And we think is what happened, because modernbull elephants also get into aggressive confrontations and fight each other with their tusks, oftenfor access to females.
They go pretty wild during the breeding seasonbecause of raging hormones during a phase called musth.
Researchers were able to confirm that theseanimals died during the spring — which was their mating season — by looking at the levelsof carbon and oxygen isotopes in their tusks.
They’re high in the summer and lower inthe winter, and Benny and George looked like they’d just passed the winter low point.
And they also had the thin growth rings intheir tusks that were consistent with mature males when they’re in musth.
During their battle, one of the two bullsmust have slipped, dragging the other to the ground.
Exhausted and locked together, they starved.
Their heavy bodies started to sink into thewet, muddy earth.
And then they were covered with sediment, maybe from a flood, preserving them for thousands of years, to become one of the most uniquemammoths ever discovered.
And, like Benny and George, most of the mammothsrecovered by paleontologists again are male.
Even a 2017 genetic study of Siberian mammothbones, teeth, tusks, and hair revealed that over two-thirds of their 98 mammoth fossilswere male.
So why is the mammoth fossil record so male-dominated? It may be because female mammoths knew howto stay out of trouble a bit better.
Just like modern elephants, young female mammothsprobably stayed close to their female relatives.
Elephants live in matriarchal family groups, led by wise, old females.
The matriarch uses her decades of experienceto keep her younger sisters, nieces, and grandchildren fed, hydrated, and safe.
Mammoths likely had a similar family structure, and we can infer this from their remains.
When we find the bones of a single mammoth, they’re usually from a male.
And only in rare cases are huge groups ofyoung and female mammoths found together, having met their end in a sudden catastrophe, like we see at Waco Mammoth National Monument in Texas.
It all points to a female-centric family group.
Female mammoths likely stayed close and learnedfrom their family members, while the males, on the other hand, went off on their own earlyand unprepared.
After leaving their family group and in theirquest for mates, these young male mammoths made deadly mistakes that females rarely made.
But like, that’s how’d I would explain it to you.
TierZoo can explain it to you another way: In order to complete the mating questline, the male Mammoth build generally was forced to engage in much riskier gameplay and morePvP than a female mammoth was.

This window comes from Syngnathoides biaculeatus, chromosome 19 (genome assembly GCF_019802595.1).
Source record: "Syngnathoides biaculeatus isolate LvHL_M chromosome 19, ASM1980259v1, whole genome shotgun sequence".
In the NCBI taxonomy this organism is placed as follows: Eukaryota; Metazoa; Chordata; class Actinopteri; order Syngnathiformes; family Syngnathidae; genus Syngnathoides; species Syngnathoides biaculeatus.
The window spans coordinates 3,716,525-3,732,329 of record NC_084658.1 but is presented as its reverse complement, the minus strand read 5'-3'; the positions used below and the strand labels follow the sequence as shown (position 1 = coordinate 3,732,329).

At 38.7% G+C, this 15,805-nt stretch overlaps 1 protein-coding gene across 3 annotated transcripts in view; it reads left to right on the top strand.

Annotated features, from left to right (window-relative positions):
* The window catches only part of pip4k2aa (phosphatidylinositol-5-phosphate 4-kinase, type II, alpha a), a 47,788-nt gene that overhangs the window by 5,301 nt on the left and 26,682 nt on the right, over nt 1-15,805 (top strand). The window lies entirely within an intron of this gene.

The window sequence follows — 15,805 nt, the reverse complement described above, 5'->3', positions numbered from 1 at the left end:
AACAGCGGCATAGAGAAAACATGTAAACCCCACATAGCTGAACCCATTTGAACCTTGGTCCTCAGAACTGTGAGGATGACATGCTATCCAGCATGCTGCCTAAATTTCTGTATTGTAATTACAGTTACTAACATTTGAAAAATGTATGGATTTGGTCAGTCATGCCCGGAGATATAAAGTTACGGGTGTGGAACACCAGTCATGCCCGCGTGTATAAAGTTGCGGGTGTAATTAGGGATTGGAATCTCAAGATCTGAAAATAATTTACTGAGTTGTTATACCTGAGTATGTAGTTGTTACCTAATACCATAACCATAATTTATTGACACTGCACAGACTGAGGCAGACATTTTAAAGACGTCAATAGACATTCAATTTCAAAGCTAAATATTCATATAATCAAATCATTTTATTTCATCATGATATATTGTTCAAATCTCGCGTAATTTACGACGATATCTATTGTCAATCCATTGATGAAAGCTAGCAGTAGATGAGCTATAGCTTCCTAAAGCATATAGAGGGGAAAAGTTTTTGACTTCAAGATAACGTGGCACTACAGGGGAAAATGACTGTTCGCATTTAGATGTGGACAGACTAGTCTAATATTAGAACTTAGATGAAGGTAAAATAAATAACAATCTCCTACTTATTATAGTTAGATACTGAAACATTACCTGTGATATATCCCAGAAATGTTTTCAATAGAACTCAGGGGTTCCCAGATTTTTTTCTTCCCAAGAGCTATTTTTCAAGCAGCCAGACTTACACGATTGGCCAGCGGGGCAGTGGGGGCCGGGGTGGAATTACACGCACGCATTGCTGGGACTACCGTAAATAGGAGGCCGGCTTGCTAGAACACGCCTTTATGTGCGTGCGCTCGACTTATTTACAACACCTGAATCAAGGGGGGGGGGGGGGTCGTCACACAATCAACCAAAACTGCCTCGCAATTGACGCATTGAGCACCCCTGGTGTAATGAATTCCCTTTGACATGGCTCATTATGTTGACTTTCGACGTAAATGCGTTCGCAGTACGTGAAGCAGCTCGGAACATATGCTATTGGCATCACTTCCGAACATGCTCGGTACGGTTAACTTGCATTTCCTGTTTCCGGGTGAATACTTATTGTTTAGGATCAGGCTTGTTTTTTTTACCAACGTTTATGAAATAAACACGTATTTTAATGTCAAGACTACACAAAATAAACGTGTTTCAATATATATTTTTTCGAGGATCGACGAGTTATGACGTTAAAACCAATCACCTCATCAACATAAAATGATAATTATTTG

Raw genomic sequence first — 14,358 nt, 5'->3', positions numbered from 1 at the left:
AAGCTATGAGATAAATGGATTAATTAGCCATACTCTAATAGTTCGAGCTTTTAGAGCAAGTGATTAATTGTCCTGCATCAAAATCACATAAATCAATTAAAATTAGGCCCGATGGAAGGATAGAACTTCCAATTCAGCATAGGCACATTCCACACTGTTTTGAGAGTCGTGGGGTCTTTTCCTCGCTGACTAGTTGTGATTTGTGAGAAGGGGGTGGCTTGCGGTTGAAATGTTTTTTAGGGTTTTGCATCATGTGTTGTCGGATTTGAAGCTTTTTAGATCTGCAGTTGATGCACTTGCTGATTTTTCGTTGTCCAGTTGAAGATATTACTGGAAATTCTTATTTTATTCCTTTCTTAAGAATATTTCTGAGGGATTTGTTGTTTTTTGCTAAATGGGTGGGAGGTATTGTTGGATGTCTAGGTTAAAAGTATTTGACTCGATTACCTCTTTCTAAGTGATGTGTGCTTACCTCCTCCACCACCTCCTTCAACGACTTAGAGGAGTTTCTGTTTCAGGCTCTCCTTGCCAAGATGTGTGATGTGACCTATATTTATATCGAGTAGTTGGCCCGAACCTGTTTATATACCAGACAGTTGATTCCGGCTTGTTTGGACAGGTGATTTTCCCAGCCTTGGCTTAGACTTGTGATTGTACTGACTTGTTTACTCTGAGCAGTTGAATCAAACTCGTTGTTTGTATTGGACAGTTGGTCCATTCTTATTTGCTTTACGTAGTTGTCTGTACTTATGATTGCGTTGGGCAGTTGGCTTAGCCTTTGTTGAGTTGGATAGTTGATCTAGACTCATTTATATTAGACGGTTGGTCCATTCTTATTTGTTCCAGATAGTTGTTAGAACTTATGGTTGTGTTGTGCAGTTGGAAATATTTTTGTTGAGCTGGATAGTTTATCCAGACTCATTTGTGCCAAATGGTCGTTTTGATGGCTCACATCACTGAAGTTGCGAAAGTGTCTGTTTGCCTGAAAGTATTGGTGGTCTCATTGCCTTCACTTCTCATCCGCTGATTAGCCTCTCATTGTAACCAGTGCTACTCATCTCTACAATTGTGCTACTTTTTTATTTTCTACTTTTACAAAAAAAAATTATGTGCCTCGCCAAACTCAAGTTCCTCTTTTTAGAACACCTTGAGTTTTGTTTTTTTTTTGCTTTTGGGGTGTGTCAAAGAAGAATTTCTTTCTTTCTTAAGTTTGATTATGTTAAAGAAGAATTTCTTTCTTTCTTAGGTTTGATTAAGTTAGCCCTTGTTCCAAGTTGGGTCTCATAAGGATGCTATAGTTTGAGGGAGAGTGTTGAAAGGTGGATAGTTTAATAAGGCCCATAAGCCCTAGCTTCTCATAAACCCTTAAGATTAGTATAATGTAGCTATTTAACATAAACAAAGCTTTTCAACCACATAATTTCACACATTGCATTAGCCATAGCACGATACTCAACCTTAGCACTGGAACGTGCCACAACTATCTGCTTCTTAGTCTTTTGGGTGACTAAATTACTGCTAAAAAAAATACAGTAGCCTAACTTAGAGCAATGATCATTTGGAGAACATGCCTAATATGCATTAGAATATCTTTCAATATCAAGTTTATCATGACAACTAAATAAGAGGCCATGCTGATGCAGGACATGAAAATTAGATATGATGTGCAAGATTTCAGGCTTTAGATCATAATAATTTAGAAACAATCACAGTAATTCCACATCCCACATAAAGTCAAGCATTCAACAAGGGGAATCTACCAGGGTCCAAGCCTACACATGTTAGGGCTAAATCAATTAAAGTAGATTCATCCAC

Just like the elephants of today’s anthropocenemeta, a successful playthrough on a male mammoth involved leaving the safety of their partyonce they’d leveled up enough to reach sexual maturity.
With no teammates to defend them if thingsgot ugly, far more low level male mammoth players died from things like environmentalhazards and ambushes than female ones did, and on top of that, the mating questline forcedthem into potentially deadly duels with other bulls.
Female players on the other hand would havefar more protection from ambushes, had more opportunities to learn to avoid common environmentalhazards, and never were forced to battle each other to reproduce.
Thanks TierZoo! This is very cool to be doing.
The natural traps of the Pleistocene weregreat at preserving the remains of males who made mistakes in wonderful detail.
Which means that we have better fossils fromthem than we do from mammoths who lived long, boring lives.
So it’s not that there were more male mammoths;it’s that they tended more often to die in ways that would better preserve their remains.
And also their mistakes for us to examine in the future And now museums around the world are stockedwith male mammoths.
But what does this mean for people who studymammoths? Isn’t it a problem that most of our informationabout them comes from males? Well yes and no.
With mostly male remains, we miss out on alot of important parts of mammoth life because we don’t have a good comparison point forthe males.
Although mammoths show some sexual dimorphism- like differences in pelvis size – we can't get a good sense of the degree of that dimorphism.
Like did male mammoths have bigger feet? Did female mammoths have smaller ears on average? It’s hard to say without a good set of remainsfrom both sexes.
But the hole in the fossil record in the firstplace also tells us something, because it’s there.
It tells us that male mammoth life was somehowvery different from female mammoth life, because young male mammoths were much more likelyto die in accidents.
So as TierZoo might put it: For lowlevel male mammoth builds, not knowing about the traps in the Ice Age meta often led toan early game over.
And for human players, the lack of femalemammoth loot clued them into the mysterious early game of the most famous build of theQuaternary Expansion.
But for us here at Eons, our takeaway is:Sometimes the information you don’t have is just as important as the information youdo have – for which is good news for anyone working with a limited fossil record.
And if you haven't checked out TierZoo, Why not!? What a wonderful lens through which to view the biology of our planet Check it out at youtube.